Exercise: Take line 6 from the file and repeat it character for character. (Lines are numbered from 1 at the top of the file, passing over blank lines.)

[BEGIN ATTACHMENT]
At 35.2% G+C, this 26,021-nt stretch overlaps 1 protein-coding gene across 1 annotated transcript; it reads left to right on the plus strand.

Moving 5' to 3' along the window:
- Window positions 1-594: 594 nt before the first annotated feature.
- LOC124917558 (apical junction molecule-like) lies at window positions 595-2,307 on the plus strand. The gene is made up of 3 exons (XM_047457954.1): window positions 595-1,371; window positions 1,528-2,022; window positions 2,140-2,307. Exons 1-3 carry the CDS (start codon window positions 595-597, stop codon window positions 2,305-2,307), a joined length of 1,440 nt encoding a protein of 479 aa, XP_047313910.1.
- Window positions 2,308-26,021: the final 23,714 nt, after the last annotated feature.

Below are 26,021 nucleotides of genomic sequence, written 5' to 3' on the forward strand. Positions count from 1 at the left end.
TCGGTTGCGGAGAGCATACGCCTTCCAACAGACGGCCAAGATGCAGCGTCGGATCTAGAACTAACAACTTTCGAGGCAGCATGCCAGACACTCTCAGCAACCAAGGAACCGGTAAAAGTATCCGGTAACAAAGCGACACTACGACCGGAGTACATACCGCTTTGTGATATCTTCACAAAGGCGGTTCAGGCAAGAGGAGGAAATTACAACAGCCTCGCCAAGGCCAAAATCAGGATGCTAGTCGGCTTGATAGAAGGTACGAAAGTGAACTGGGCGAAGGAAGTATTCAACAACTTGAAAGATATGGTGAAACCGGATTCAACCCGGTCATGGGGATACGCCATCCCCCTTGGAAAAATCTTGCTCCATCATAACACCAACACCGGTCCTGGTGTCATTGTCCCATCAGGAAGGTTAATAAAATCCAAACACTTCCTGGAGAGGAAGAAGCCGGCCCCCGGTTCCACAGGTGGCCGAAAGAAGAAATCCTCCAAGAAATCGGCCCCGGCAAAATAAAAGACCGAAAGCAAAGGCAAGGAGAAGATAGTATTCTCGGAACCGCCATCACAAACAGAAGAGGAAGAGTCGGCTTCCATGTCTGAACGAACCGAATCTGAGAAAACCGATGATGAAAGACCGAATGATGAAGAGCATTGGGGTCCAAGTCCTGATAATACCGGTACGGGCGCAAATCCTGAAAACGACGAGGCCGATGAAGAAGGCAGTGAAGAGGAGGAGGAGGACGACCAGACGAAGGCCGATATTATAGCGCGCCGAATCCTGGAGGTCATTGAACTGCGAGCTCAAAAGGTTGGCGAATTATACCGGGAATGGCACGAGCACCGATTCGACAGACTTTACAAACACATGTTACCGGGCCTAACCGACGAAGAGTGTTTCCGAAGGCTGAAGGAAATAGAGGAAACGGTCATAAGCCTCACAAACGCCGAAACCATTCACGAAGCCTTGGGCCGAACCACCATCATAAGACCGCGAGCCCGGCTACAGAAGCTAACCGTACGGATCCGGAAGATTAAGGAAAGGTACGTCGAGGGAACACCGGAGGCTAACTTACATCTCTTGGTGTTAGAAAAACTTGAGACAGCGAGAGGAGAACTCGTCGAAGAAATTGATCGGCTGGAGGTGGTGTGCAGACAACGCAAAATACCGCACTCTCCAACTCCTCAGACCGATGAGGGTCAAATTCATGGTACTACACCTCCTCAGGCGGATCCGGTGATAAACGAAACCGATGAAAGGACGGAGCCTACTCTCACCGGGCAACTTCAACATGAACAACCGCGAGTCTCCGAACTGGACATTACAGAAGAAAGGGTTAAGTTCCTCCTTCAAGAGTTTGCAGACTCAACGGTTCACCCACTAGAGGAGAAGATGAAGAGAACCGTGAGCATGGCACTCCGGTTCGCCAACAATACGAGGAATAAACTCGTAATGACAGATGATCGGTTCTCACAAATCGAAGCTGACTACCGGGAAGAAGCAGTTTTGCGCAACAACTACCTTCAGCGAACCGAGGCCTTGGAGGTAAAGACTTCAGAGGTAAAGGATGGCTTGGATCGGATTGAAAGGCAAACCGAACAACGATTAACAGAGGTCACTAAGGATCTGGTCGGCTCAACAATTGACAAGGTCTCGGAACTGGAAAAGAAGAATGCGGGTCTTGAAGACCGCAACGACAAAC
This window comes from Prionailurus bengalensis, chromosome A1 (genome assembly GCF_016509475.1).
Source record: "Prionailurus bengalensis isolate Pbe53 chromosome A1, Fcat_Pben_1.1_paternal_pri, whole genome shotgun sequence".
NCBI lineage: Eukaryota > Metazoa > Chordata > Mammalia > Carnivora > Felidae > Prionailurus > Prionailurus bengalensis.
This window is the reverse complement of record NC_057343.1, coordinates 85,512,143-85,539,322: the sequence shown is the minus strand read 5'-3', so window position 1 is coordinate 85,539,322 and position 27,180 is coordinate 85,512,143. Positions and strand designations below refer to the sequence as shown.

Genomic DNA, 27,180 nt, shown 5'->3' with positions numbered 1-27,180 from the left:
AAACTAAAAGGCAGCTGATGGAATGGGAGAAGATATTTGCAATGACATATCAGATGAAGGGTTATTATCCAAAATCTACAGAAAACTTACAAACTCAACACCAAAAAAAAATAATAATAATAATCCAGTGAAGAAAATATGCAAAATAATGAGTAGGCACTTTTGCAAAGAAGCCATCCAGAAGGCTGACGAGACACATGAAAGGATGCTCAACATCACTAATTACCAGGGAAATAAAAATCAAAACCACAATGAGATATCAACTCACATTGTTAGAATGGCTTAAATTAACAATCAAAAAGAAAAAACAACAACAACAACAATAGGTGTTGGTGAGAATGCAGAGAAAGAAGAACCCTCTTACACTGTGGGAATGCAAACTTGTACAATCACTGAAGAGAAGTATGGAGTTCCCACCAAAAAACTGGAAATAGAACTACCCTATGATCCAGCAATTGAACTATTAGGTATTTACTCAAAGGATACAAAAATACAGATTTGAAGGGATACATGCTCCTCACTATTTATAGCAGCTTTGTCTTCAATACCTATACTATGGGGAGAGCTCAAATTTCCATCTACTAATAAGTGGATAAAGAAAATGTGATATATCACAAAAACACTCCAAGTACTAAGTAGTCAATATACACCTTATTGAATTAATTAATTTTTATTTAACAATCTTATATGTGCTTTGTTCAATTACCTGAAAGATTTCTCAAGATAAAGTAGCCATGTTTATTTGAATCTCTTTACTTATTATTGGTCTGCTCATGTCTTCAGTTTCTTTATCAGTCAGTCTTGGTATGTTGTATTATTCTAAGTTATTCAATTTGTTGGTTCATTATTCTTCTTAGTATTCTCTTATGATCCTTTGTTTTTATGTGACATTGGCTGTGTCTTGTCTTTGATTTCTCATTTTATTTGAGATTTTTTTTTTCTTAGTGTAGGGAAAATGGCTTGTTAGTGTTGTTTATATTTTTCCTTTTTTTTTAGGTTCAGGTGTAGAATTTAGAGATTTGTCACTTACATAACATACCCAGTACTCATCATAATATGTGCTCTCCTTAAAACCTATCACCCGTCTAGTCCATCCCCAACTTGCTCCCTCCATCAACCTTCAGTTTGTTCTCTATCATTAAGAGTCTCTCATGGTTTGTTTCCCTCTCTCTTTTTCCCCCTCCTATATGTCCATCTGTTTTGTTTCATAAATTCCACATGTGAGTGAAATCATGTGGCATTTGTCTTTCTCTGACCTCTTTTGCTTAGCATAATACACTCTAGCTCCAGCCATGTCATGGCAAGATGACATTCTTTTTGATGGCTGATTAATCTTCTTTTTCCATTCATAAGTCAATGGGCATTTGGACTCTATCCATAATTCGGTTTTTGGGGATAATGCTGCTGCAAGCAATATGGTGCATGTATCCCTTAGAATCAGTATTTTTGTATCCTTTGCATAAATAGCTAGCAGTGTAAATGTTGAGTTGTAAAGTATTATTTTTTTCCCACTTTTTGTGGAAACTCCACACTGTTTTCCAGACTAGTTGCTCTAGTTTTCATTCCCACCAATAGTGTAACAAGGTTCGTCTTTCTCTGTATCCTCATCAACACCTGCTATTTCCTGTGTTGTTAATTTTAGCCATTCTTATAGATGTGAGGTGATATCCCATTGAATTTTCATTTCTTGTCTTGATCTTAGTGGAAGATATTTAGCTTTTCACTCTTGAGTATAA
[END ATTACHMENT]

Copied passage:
Below are 26,021 nucleotides of genomic sequence, written 5' to 3' on the forward strand. Positions count from 1 at the left end.